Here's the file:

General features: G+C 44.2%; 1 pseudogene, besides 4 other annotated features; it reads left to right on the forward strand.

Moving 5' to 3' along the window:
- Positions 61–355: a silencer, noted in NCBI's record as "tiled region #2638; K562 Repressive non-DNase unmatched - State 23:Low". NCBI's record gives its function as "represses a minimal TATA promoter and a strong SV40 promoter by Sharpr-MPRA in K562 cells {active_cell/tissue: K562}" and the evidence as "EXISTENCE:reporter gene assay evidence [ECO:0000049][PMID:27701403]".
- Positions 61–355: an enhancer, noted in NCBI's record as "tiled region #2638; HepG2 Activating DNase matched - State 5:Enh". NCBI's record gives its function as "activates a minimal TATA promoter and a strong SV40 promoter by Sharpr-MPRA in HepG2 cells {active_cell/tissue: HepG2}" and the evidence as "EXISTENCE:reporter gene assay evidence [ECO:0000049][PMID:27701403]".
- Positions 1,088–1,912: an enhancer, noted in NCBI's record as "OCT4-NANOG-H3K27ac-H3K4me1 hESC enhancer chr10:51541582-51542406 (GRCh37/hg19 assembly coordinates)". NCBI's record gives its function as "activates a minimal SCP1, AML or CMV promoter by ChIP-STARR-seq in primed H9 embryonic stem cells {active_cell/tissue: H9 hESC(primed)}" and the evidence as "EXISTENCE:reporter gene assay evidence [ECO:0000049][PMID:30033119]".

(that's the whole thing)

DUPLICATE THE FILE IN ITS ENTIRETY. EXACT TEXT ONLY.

General features: G+C 44.2%; 1 pseudogene, besides 4 other annotated features; it reads left to right on the forward strand.

Moving 5' to 3' along the window:
- Positions 61–355: a silencer, noted in NCBI's record as "tiled region #2638; K562 Repressive non-DNase unmatched - State 23:Low". NCBI's record gives its function as "represses a minimal TATA promoter and a strong SV40 promoter by Sharpr-MPRA in K562 cells {active_cell/tissue: K562}" and the evidence as "EXISTENCE:reporter gene assay evidence [ECO:0000049][PMID:27701403]".
- Positions 61–355: an enhancer, noted in NCBI's record as "tiled region #2638; HepG2 Activating DNase matched - State 5:Enh". NCBI's record gives its function as "activates a minimal TATA promoter and a strong SV40 promoter by Sharpr-MPRA in HepG2 cells {active_cell/tissue: HepG2}" and the evidence as "EXISTENCE:reporter gene assay evidence [ECO:0000049][PMID:27701403]".
- Positions 1,088–1,912: an enhancer, noted in NCBI's record as "OCT4-NANOG-H3K27ac-H3K4me1 hESC enhancer chr10:51541582-51542406 (GRCh37/hg19 assembly coordinates)". NCBI's record gives its function as "activates a minimal SCP1, AML or CMV promoter by ChIP-STARR-seq in primed H9 embryonic stem cells {active_cell/tissue: H9 hESC(primed)}" and the evidence as "EXISTENCE:reporter gene assay evidence [ECO:0000049][PMID:30033119]".